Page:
A random look at the life and times of Jim Rising recovering radio addict and newspaper columnist.

Friday, March 28, 2008

For techno Audio Geeks only

Like any story about computer technology this story is a path you have to follow.
It begins about 6-8 months ago when my studio computer began doing bad things. This machine is used only for audio and is about 2 years old. It has two hard drives which store projects that I work on, band recordings and various other commercial audio endeavors which I make a little dough from now and then.
It’s equipped with Adobe Audition (version 1.0) and a sound card that I have used now in three computers. It is, I believe now at least ten years old-a “Layla” by Echo. 20 bit 8 in 8 out bi directional. It’s always performed flawlessly.
Up until it didn’t. Adobe began to stop without warning. A big problem if you are recording a band. Then in the past month or so it began to throw messages like “the file you are trying to open is not compatible with the sound card you are using.” Huh? It's not opening mp3’s that I have used a hundred times? It gets worse. Wednesday I had a session scheduled with a musician who has recorded bits and pieces for an upcoming CD. He wanted to bring in a fiddle player to track some overdubs from a disc. Not a real complex process.
As is my custom I went out to my studio an hour early (it’s in the top of my garage) and got the heat running and booted up my machine. Now it won’t work at ALL! In fact it won’t even play any audio from any player, media recorder, music match, nothing. Dead in the water. I frantically called my client and waved him off until Thursday with the hope I could figure something out.
Back up a few weeks. I have wanted to do some audio blogs here. Maybe some pod casting. But it’s kind of a pain to fire up the big studio. Or maybe I am just lazy. Choose one. In any case I investigated USB capable mikes so I could record at this laptop which is on my kitchen table. I found something even better. MXL (previously called Marshall) which makes a great line of condenser mikes has a converter. They call it the Mic Mate. It has an analog mike (canon input) to USB. Even powers a condenser mike! I have loads of mikes so this was a great choice. Got one for $40 on Ebay.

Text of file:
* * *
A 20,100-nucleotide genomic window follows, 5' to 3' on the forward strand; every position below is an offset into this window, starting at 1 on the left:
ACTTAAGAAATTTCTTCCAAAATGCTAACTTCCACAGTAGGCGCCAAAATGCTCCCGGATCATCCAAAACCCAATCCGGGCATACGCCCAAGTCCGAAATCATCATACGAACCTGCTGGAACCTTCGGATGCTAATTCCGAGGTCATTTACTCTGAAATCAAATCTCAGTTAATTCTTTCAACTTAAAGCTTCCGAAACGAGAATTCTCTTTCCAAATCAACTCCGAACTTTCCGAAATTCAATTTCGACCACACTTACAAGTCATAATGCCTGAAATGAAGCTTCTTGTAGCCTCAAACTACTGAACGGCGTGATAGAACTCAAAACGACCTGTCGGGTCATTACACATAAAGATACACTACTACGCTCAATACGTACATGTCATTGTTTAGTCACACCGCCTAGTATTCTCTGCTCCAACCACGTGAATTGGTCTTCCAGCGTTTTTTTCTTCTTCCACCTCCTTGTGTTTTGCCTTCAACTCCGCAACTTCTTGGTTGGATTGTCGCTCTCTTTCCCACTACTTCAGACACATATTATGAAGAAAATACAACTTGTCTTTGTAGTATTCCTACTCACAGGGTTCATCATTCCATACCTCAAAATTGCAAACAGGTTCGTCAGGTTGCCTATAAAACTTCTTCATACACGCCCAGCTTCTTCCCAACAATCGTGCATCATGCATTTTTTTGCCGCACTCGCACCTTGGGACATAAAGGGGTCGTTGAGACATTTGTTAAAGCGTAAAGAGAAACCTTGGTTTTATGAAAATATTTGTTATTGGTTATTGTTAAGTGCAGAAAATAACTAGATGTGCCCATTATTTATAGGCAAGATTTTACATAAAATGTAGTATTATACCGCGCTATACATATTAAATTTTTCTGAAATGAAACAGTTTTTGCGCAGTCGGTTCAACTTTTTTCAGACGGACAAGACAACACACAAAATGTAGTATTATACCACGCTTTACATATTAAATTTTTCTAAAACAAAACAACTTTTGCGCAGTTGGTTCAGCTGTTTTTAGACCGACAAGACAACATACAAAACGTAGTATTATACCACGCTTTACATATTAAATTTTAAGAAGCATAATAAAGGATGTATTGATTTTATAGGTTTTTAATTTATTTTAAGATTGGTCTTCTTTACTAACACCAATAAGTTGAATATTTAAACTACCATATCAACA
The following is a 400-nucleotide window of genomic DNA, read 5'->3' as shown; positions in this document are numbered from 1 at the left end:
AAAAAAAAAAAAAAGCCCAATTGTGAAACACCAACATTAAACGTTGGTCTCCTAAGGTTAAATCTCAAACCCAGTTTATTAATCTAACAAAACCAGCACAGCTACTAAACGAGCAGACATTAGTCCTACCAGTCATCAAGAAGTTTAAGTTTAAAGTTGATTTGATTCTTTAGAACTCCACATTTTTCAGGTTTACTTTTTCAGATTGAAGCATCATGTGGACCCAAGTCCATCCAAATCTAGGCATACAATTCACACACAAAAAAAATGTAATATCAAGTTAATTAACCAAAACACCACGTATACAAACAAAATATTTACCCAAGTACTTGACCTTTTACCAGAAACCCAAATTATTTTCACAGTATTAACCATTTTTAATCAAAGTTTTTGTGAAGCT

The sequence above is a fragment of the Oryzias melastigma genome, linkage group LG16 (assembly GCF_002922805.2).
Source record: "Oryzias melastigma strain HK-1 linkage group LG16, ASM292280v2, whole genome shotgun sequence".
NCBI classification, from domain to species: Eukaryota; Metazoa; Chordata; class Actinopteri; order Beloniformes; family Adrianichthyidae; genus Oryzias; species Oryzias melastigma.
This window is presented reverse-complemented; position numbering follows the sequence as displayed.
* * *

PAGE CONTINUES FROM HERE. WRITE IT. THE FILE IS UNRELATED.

It took me about two days to make the darn thing work. First off it didn’t work at all. After some finagling with the settings in windows audio I got it to record but there was this HORRIBLE hummmmm. Like AC hum but loud. I tried everything I could. Running the laptop on battery. Running a mike cable a long distance from the machine. Standing on my head. Nothing worked. Well I could still use it. I would just have to noise reduce all the files with Audition. A pain but doable. This is for the internet, after all.
So I tried some dry runs. It sounded ok. Not great. Hollow.
I moved to the bedroom with carpets on the floor and the big bed to suck up echo. Still not good. Tried a small closet. Still bad.
By accident I recorded a file without the outboard USB mike deal connected. It recorded my voice! What the hell?
Turns out the Dell Inspiron 600 m I am using has an onboard mike. Who knew? I spent a few tedious hours trying to figure out how to mute the thing but no joy. Finally I just plugged a headphone adapter into the mike input on the Dell and now it works great. Evidently the hum was from the internal mike fighting with the USB one. Who knows? It’s gone and that’s that.
I am using a Neumann TLM 103. With it’s shock mount about a $1500 mike. In terms of audio to the internet this is sort of like making a silk purse out of sow’s ear. But it’s the right size and makes me feel good so what the heck. I guess I could use an SM-58 but….
Back to the big studio.
Got my computer oriented son (we will call him the 1.0 model) on the horn. He was very patient with me. Which was good since I was in total panic mode. It’s a funny sort of role reversal. While I am usually able to trouble shoot problems this one pretty well had me buffaloed.
He’s a Mac guy. His first suggestion was “buy a Mac”.
Not a bad idea but for me to start over again on a new platform would be difficult at best, not to mention I have $0 to do this with.
“Drivers” he said.
This “Layla” is so old that the company no longer supports it. They have on their site a driver archive. Eight different ones for this unit. All “beta” with stern warnings about how they are tested but not guaranteed to work.